Returning to our hero, make no mistake– Captain America does heroic things and helps win the war, but he does so by rescuing soldiers from a big bland warehouse or embarking on a series of useless raids against Hydra’s facilities. That series of raids is delivered by another montage that has a few cool moments, but fundamentally skips over the kind of adventure we’d most want to see detailed in a Cap film, and ignoring an opportunity to inject traditional front-line warfare action into the isolated comic-booky plot. What’s worse is that despite Cap’s success in the montage, in which he and his mostly unexploited companions cause explosion after generic explosion on enemy turf, there seems to be absolutely no result– Red Skull’s giant super-carrier is completed and loaded with all of his super-bombs. So yes, we’ve seen Cap throw his shield and toss around bad guys in cheap montages that require no choreography or sophisticated fluidity, but it’s all been for pretty much nothing.

As the film races towards its conclusion, it spirals off even further with no care for inventive action or adding to a sense of real menace. Eventually Cap and Skull get wrapped up together in a flaccid climax that literally leaves Red Skull sitting on his ass for an extended period of time, while Rogers has a series of disjointed fights and senseless action gags to get to him (auto-pilot technology, and our hero’s ability to operate enemy planes are both very inconsistent from scene-to-scene in this film). A weak fight with a weak ending leaves the film with the setup for a genuinely touching (and very well-acted) conclusion, before commercialism and wider Marvel Universe concerns take over, robbing even this disappointing narrative of the chance to at least end like a real movie.

Amidst the films increasing disregard for logic or stakes (the big evil plane is shown crashed from the very start of the movie, keep in mind), there’s the undeniable fact that Joe Johnston just isn’t a very good action filmmaker. Almost comically reliant on explosions, the action in Captain America (even when not presented in one of the many montages) carries no weight, and builds no momentum. Geography is never a concern and battles mostly occur in forests, big smokey bases or hallways in a very bland style built from lots of coverage, with sequences likely built in the edit bay. Usually the characters simply run around inside buildings while cuts take them to different places, or we just kind of assume they’re going where they should. The first confrontation between Red Skull and Cap, in one of the aforementioned boring warehouses, is a mess of stairs and walkways and elevators, traveled by characters with no geographic goals visible to the audience. Sure, it sets up a nice image of Cap and Skull divided by a great fiery chasm, but that brings to the front another serious problem with the film– it’s a giant CGI mess.

There are great effects in Captain America to be sure, including the mix of techniques that convincingly make Chris Evans exaggeratedly skinny in his pre-transformative scenes. There are other nicely rendered elements here and there, but all-too-often the filmmakers rely on unconvincing CGI to make us think we’re in the mountains or amidst a hellish fire. Even Captain America himself suffers as for every badass shield toss or concussive punch, there’s a goofy digital leap or a cheap composite stunt that not only isn’t fun to watch as action, but prevents this from ever feeling like a legitimate throwback to a simpler kind of adventure.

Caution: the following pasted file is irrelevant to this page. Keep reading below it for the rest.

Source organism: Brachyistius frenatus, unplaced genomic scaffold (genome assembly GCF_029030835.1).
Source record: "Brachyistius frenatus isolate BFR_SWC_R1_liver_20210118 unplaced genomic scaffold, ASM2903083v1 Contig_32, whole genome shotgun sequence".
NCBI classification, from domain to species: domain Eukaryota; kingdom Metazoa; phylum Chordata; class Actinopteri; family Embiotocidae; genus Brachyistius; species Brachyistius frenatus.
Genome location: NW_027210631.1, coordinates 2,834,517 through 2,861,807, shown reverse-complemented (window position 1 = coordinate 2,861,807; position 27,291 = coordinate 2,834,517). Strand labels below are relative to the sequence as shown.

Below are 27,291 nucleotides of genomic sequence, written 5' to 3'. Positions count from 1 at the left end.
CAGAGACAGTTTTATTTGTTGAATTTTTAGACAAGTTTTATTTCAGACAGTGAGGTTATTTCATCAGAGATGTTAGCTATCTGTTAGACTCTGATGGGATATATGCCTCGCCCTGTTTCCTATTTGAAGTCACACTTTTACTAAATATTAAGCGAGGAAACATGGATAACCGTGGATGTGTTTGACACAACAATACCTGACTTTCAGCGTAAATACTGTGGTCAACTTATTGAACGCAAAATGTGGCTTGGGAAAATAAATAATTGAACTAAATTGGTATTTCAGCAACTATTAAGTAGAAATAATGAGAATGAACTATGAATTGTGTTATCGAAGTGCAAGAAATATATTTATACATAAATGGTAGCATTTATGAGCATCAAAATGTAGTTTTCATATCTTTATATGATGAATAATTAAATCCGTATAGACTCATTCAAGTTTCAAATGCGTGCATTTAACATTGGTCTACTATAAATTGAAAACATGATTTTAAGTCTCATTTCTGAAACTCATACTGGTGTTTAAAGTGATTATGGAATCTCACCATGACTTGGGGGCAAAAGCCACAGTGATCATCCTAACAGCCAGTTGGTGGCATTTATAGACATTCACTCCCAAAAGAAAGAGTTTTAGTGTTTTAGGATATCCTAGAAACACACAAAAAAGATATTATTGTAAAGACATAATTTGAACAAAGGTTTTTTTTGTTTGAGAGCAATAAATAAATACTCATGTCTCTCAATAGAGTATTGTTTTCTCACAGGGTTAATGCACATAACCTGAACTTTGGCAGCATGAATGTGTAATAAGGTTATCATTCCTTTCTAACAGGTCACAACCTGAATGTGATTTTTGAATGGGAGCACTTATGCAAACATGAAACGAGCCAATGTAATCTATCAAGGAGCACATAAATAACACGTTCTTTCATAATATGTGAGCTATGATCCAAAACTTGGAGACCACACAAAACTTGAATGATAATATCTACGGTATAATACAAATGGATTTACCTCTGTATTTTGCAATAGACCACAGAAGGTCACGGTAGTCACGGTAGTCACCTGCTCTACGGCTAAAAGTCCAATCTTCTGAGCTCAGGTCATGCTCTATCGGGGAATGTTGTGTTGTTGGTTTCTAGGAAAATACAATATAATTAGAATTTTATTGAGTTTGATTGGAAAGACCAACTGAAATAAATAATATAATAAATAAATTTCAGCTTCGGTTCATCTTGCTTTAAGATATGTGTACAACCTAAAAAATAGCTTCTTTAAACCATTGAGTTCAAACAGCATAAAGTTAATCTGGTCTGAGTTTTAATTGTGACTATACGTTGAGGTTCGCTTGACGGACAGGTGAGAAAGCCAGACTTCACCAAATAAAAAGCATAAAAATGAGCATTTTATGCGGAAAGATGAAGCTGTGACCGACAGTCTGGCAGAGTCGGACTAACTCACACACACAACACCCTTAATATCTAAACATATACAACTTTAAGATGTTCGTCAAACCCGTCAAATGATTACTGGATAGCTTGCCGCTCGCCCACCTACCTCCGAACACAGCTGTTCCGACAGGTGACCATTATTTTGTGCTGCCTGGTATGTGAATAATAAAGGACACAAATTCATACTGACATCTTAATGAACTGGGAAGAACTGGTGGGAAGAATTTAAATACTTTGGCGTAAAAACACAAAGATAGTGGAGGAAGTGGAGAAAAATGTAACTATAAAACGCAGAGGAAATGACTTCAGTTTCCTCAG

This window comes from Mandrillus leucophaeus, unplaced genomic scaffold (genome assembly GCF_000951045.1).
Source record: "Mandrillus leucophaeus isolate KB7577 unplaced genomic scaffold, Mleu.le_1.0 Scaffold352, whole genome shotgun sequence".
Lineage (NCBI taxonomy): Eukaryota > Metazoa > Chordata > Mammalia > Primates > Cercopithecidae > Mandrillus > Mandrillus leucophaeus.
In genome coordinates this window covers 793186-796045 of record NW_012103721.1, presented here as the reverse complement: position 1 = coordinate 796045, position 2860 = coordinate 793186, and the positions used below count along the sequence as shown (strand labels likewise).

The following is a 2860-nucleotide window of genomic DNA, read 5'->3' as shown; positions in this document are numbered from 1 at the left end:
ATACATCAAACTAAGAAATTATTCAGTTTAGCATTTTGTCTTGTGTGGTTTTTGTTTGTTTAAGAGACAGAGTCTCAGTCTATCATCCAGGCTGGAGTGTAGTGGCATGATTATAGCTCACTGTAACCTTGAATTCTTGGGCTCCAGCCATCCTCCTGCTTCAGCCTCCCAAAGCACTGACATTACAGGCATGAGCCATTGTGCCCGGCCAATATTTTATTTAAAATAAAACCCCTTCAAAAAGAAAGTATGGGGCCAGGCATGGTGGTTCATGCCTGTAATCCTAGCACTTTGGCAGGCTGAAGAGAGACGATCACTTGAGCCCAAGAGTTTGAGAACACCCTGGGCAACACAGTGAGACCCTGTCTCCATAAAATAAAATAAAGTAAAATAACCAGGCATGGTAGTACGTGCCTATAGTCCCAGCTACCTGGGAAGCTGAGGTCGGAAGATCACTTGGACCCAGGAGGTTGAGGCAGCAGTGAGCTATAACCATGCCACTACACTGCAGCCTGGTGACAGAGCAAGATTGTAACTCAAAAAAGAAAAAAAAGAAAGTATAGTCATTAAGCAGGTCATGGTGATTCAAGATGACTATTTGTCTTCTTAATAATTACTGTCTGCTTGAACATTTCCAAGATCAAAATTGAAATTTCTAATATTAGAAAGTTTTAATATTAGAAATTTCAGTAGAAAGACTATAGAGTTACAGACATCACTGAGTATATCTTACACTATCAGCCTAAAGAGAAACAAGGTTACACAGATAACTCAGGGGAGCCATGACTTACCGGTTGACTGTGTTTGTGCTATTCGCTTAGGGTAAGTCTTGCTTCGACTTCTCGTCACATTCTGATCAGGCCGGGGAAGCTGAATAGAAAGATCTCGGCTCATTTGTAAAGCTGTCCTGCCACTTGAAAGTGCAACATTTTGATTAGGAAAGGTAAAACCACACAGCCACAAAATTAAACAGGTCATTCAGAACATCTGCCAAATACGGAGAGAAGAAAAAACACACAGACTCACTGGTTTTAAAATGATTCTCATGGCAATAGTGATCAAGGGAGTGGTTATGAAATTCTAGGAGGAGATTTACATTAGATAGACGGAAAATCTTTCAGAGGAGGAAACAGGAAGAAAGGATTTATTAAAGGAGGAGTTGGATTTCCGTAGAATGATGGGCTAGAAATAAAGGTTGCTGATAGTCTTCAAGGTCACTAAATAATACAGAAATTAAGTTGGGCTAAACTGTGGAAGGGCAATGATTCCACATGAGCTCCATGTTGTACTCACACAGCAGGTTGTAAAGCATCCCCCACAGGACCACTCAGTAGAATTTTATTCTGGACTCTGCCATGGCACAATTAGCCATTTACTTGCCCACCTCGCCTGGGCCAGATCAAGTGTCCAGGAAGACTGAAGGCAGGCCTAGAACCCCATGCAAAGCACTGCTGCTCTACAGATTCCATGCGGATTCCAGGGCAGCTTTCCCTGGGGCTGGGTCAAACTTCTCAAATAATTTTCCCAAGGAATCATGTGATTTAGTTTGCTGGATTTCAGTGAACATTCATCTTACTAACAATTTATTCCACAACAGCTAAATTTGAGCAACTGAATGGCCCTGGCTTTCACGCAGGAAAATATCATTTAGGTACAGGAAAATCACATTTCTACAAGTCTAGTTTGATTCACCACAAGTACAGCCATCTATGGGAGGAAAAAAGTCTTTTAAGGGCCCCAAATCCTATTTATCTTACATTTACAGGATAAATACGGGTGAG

Despite how badly the script and most of the filmmaking goes off the rails as the movie goes on, it’s worth nothing again how extraordinary of a cast was assembled here. Chris Evans is everything Steve Rogers and Captain America should be, and it’s to his credit that such an ostentatious use of archetype works as the heart and soul of the film. Tommy Lee Jones, Stanley Tucci, and Toby Jones all do fine work, with Tommy Lee Jones in particular chewing up and spitting out delightful little one-liners that seem to have woken him up a bit. Hayley Atwell is blessed with a strong female superhero movie character that, while no revelation, is certainly a much more two-dimensional and instrumental part of the film’s puzzle than most similar figures. Atwell fills out Peggy both physically and emotionally, with the strength of her demeanor even deflecting the bothersome subtext inherent to the fact that while nice to skinny Steve, Peggy would never have fucked him until he juiced up. Finally, Weaving has once again crafted a screen character that won’t be forgotten- proving he can be successfully menacing even when pushing towards the broad. That his prosthetics are some of the outright coolest to ever be featured in this kind of film only seals the deal.

The real problem with Captain America is that for all of its impeccable casting and perfectly-tuned performances, all of its wonderful production design and costuming, and all of its general understanding of character thematics, it’s ultimately content with flinging around (expensively recreated) childhood action figures in the audience’s face. All of the right elements are in play or acknowledged, but with action that has all the gravity and fluidity of a child throwing toys around the room based on a script that can never decide just how dumb it wants to be, Captain America is a string of disappointments made sharper by the exceptional pieces of the puzzle. It’s a bitter shame that something so strong so painfully collapses, and ensures that when the dust settles and time passes, Captain America will be remembered for striking all the right poses rather than delivering the classic adventure it promises.


Out of a Possible 5 Stars

If you’d like to personally assure me of just how retarded I am, feel free to do so on twitter, in the comments, or in our great post-release thread. Of course, if you too found yourself let down, then do let me know or contribute to the conversation!